Seminar: Acquisition of complex language in a changing society

Seminar: Acquisition of complex language in a changing society
Date: 15 May 2019 Venue: Cambridge Assessment The Triangle Building, Shaftesbury Road Cambridge CB2 8EA
Time: 16:00 - 18:30
Type: Seminar Fee: Free

Speaker: Professor Jane Mellanby

“Today, much of the language used daily for communication via social media and smartphones is very simple in comparison to that which we use in face-to-face interactions or in writing and reading.  However, complex language remains vital to progress in many fields of human endeavour, such as scientific discovery, history and politics. An understanding of counterfactual conditionals, for example, is required for the political application of lessons from history – the comprehension of a sentence such as ‘If Hitler had not invaded Poland, the Second World War might not have happened’. How would a child or adult unequipped with complex language skills be able to understand this, or indeed political arguments such as the Brexit negotiations, or appreciate the rich literature of our cultural heritage?

It is well known that children from disadvantaged backgrounds often start school with poorer language skills than their peers. We believe that deficits in these skills, and more specifically complex grammar comprehension, may have serious long-term consequences for the outcomes of disadvantaged children, as they prevent proper understanding of many subjects taught at primary and secondary level, such as history and the sciences. However, although much language acquisition occurs implicitly in the early years, some can continue to be taught explicitly.”

At this Cambridge Assessment Network seminar, Professor Jane Mellanby will be discussing research that focuses on how intervention in nurseries and schools might work to expand the language skills of disadvantaged children and improve their chances in life.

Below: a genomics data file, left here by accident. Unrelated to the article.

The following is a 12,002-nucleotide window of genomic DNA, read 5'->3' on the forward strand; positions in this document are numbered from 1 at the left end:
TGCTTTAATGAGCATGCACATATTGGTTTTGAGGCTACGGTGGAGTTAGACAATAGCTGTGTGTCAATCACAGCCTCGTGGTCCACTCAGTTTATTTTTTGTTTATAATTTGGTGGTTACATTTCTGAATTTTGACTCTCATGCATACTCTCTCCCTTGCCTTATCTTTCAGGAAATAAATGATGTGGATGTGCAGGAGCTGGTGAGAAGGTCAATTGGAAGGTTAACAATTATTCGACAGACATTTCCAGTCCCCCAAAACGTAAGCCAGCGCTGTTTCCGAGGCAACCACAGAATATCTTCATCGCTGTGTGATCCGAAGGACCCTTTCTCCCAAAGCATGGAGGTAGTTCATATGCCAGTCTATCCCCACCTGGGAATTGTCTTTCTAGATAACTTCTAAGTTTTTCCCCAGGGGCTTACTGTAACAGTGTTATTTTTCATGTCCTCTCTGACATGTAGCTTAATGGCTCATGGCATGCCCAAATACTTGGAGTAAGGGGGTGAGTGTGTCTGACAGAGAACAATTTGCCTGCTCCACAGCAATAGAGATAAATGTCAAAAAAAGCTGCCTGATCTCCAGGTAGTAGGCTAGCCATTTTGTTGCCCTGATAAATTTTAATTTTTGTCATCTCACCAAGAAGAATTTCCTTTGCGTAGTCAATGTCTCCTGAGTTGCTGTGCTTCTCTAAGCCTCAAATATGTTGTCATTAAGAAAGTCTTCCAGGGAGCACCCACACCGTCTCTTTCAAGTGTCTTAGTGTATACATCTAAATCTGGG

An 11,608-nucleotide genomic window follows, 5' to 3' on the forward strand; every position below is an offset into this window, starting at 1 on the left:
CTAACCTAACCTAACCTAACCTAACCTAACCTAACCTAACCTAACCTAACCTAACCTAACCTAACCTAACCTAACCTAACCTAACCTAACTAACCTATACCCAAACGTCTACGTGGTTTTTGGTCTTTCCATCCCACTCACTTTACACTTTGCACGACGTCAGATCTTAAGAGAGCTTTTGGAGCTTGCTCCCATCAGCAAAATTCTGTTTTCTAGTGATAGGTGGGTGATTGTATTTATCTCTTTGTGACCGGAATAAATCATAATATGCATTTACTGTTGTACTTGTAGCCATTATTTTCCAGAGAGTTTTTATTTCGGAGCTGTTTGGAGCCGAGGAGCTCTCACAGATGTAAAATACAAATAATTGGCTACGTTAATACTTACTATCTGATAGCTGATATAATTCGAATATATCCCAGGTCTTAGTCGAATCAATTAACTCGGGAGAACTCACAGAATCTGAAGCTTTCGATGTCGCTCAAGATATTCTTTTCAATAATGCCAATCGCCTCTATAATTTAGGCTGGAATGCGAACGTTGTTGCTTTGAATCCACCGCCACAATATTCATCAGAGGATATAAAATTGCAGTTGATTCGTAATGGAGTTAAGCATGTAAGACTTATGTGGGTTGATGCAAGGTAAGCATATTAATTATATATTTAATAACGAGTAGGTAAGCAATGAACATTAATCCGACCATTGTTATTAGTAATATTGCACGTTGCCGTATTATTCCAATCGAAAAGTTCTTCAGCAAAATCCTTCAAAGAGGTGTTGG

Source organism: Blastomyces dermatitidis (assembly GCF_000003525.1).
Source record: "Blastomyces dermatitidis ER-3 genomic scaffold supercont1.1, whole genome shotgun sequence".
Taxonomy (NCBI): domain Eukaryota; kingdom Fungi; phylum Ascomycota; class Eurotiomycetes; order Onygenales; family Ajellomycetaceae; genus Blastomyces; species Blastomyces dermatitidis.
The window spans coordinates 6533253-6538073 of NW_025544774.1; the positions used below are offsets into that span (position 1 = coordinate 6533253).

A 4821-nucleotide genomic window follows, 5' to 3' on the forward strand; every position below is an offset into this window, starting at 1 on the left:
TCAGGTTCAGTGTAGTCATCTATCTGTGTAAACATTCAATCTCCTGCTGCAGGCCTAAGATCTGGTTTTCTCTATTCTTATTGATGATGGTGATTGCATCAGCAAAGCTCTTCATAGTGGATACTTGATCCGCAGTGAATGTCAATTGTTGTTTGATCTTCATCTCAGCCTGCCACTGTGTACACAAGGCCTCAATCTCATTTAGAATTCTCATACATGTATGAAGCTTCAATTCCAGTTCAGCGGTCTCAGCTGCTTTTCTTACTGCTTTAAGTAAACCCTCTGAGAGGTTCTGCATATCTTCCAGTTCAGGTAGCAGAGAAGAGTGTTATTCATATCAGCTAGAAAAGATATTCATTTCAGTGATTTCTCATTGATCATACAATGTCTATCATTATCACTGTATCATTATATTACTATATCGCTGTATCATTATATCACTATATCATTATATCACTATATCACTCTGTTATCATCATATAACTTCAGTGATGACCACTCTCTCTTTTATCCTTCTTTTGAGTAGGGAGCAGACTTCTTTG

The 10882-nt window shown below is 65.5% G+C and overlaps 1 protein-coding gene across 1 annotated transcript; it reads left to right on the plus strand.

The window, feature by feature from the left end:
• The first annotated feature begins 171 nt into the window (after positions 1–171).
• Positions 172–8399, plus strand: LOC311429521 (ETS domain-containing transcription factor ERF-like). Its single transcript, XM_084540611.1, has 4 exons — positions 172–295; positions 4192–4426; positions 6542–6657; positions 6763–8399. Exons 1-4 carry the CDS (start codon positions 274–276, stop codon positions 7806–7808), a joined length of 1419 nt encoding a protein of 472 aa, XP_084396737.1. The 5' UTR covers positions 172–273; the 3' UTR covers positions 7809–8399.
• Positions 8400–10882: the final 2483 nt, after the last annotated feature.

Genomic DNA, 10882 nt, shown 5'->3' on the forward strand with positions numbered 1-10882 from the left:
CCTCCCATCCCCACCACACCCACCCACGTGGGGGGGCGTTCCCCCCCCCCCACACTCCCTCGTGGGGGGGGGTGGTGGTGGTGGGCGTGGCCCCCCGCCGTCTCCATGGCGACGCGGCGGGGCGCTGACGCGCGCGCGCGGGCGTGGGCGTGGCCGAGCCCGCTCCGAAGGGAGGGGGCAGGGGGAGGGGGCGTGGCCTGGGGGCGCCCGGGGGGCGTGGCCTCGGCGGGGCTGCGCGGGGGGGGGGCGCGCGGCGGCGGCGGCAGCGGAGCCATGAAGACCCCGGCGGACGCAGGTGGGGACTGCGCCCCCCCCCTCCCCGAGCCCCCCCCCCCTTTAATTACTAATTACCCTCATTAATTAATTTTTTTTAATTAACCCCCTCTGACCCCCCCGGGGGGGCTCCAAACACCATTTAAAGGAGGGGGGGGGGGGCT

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About the speaker

Jane Mellanby - photo

Professor Jane Mellanby, Hon FRCP. MA (Oxon) in Physiology. DPhil in Biochemistry at University of Oxford and Emeritus Fellow of St Hilda's College 

"In 1970, with the help and encouragement of Professor Larry Weiskrantz, I set up a Neurochemistry unit in the new Experimental Psychology building in Oxford in order to facilitate collaboration with Psychologists. My own work involved the investigation of physiological and behavioural changes in an experimental model of temporal lobe epilepsy which I had developed. In the 1990s, acting as a governor of a local comprehensive school stimulated my interest in education and I eventually moved my research area to working on factors that affect academic achievement in secondary school children and university students. 

My main research interest is in seeking reasons for underachievement in academic performance among normally developing students. I have been actively involved in the development of our verbal and spatial reasoning test for children (VESPARCH) for the last 15 years through a series of improved versions which have been piloted in several thousand children. This on-line group test does not depend on the children’s reading ability since the stimuli and instructions are presented aurally through headphones. Comparison of Vesparch scores with a child’s school performance level allows us to identify those who may be performing below their reasoning ‘potential’. We can then follow them up to investigate possible causes of underachievement. While, as would be expected, the commonest cause is poor reading ability, problems with short-term and working memory and with oral language also contribute independently. 

I have a particular interest in the contribution of the understanding and production of complex grammatical forms, such as the conditional, to children’s academic performance. While normally-developing children will have acquired simple grammar before entering primary school, the acquisition of complex forms requires interactive exposure which children may not have encountered. In collaboration with teachers, I am devising ways of introducing exposure to complex grammar in the classroom and of finding ways of targeting children with this specific need. Another area of my work is investigating reasons for the academic under-performance of female undergraduates relative to their male peers in some subjects at Oxford University. This occurs despite there being no difference between the sexes in measured intelligence and the women having performed at least as well as the men at school."

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